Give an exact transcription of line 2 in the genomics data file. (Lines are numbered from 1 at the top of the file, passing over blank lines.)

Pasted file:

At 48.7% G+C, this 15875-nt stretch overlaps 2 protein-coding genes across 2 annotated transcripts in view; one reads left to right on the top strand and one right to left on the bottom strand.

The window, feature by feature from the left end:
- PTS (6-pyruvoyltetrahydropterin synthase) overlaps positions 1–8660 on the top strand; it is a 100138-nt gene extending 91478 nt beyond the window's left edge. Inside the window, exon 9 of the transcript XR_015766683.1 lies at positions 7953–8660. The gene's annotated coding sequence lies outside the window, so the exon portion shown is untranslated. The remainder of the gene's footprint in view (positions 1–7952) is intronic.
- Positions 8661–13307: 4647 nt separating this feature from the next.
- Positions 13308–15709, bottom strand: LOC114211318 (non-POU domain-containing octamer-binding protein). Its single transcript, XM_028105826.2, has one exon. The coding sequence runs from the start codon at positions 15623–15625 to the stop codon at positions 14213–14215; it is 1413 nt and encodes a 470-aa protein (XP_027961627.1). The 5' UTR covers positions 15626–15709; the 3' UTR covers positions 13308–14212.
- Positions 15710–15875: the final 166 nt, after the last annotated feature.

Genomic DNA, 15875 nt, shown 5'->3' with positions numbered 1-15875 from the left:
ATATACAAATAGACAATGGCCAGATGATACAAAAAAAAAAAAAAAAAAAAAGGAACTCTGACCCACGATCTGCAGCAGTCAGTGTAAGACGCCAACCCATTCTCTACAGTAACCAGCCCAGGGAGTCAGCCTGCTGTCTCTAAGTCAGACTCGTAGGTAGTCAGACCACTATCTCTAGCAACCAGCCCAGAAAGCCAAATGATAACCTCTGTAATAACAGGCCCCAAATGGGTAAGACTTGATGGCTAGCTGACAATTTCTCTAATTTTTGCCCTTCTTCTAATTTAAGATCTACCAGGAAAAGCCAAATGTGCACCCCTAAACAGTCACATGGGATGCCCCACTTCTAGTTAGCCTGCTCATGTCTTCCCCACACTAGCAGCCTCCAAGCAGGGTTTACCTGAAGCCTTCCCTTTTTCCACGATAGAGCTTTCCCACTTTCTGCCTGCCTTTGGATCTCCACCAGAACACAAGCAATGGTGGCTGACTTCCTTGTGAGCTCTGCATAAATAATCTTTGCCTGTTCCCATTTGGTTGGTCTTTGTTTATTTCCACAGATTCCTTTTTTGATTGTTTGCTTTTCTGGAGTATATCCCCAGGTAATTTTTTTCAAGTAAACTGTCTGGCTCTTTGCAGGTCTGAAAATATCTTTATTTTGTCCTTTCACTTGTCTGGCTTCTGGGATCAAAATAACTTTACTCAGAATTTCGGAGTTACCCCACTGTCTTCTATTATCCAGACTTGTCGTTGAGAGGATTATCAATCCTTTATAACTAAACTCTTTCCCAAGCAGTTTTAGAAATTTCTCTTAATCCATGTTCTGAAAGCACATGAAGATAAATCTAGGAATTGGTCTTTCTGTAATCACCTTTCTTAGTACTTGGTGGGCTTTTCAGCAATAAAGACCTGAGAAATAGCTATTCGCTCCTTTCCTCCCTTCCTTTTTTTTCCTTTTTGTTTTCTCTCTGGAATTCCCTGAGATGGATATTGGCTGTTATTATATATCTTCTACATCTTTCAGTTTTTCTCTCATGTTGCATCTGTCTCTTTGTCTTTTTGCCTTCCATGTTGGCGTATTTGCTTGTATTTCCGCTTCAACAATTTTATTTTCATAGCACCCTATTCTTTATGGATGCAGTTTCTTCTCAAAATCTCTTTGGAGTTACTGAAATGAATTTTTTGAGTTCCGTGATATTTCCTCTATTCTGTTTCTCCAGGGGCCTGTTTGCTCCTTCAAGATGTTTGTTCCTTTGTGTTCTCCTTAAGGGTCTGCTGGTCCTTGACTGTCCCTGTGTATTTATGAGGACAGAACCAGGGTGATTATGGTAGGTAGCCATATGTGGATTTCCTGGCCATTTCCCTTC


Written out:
The window, feature by feature from the left end: